Astrazeneca reported a failure in Phase III clinical trials for their non-small cell lung carcinoma (NSCLC) candidate Selumetinib, which was being tested for its use in combination with docetaxel. This comes in the wake of a prior failed PIII trial of selumetinib with dacarbazine for metastatic uveal melanoma (a form of eye cancer). Given each PIII clinical trial is estimated to cost 30-40 million USD, which makes up 60% of all clinical trial costs, that is an incredible amount of money to be investing on something with a chance of coming to naught.
Just how many of these trials are failing you ask? From the FDA website, PI trials have a success rate of 70%, PII trial success is reportedly lower at 33% and the success rate of a PIII trial ranged from 25-30%.
What are the reasons for failure? There are worryingly too many but I list a key few here:
- A mouse is not a little man. Its a problem scientists face all the time, poor translation from animal models to humans. Numerous drugs have worked in mice but failed disastrously when put in humans.
- Heterogeneity of disease. NSCLC is a great example. It is actually made up of ten different mutation-specific diseases so patients tend to have rather varying disease etiologies making them harder to treat with the same approach. The PIII success rate for NSCLC is just 26.1%!
- Poor trial design. Designing a trial is not a walk in the park. Choosing the right patients to test, randomizing treatments, blinding treatment, getting the dose right, having good end-points and surrogate measures are all factors that can severely affect trial outcome. See Dr Richard Chin’s blogpost for a good overview.
- False discovery rate. Performing a large number of measures on a small number of patients (oftentimes the case in PII trials) has a tendency to increase the number of false positives. E.g. If 10 tests are performed per patient in a trial with 100 patients (i.e 1000 measurements), there will be 50 positive results that are actually false (if a significance level of 0.05 is used). The FDR is a correction measure proposed by Benjamini and Hochberg (1995) – it looks only at significant results and calculates the proportion of false positives within this (see here and here for more info). Though it reduces the level of false positives overall, it still lets in a small proportion of false positives which may increase when using too many or inappropriate measures. This of course may create the impression that a drug appears to be working when it is not (which is later found out in the more highly-powered PIII trial)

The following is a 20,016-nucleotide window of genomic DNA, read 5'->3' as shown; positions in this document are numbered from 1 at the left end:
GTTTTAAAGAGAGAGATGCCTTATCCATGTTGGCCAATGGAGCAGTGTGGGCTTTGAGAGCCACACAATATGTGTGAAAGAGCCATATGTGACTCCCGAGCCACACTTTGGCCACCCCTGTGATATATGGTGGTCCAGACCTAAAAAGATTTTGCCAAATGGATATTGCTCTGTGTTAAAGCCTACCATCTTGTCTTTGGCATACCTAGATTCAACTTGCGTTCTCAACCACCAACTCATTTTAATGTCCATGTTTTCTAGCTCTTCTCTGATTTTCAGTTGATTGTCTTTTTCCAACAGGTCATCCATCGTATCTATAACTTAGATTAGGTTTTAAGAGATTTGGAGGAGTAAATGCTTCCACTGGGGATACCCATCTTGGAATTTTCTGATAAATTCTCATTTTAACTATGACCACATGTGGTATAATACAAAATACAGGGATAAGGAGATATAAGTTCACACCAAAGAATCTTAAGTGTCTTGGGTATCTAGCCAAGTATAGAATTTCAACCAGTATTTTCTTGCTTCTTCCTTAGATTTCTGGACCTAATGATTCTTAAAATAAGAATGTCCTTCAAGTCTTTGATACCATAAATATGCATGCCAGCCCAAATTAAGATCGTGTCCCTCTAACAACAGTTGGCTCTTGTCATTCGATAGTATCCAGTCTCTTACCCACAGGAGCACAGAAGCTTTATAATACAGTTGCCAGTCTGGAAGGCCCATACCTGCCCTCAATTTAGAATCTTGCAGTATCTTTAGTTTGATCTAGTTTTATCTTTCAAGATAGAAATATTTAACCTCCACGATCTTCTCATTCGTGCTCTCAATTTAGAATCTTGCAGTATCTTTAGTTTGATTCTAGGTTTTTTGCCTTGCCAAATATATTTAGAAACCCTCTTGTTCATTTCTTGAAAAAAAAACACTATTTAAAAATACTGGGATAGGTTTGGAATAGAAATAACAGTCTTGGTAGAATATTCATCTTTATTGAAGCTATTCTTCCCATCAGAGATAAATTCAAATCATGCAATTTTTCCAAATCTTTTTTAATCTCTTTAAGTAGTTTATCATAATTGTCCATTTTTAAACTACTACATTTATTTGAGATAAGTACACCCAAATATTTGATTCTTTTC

- Risky re-positioning. The success rate of drugs in trials for diseases which they were not designed to treat, i.e non-lead/secondary indications, are often lower (about 1.5-3X less likelihood of approvals). This is often due to institutional bias where less time and effort go into monitoring patient selection or establishment of scientific rationale.
These problems are not easy to solve but at least the last 3 points are immediately addressable.
To counter poor trial design , adaptive clinical trial design is now gaining popularity as it allows for modification of the treatment regime/dose and patient selection/sample size based on observing the results as they come out. They also allow early trial terminations when the drug is seen to be futile, which could save lots of money. However, there is an inertia to adopt this due to logistic/operation concerns, so only an estimated 20% of clinical trials are following adaptive design, but hopefully this grows.
To reduce the FDR, we should adopt more stringent significance criteria, e.g. a p value < 0.001. It also helps to look at what the multiple measures are telling you as a whole, rather than singling out one which gives a statistically significant result. Testing a hypothesis that is very unlikely to be true tends to increase the number of false positives, so it is advised not to include this in your battery of tests. Benjamini has also now come out with a new weighted FDR approach, that assigns importance to the measured endpoints which enforces better control on the overall error rate.
Finally, the repositioning of drugs for non-lead or secondary indications is something pharma has to closely regulate. Though it makes sense to use drugs that have cleared all the initial safety hurdles and have well-established pharmacokinetics, how suited it is to treat another disease should be properly established. Costly, failed clinical trials are known to bankrupt biotechs and set pharmas well-behind in the development of other drugs that would otherwise have created significant impact in the lives of patients. That said, there have been several cases of successful repositioning – thalidomide previously a sedative is now used for pain/inflammation in leprosy, dapoxetine an anti-depressant apparently also works for premature ejaculation. There are a growing number of biotechs focussed solely on repositioning, with several targeted strategies. This presents a new market niche altogether which might improve the great waste we currently see in drug development.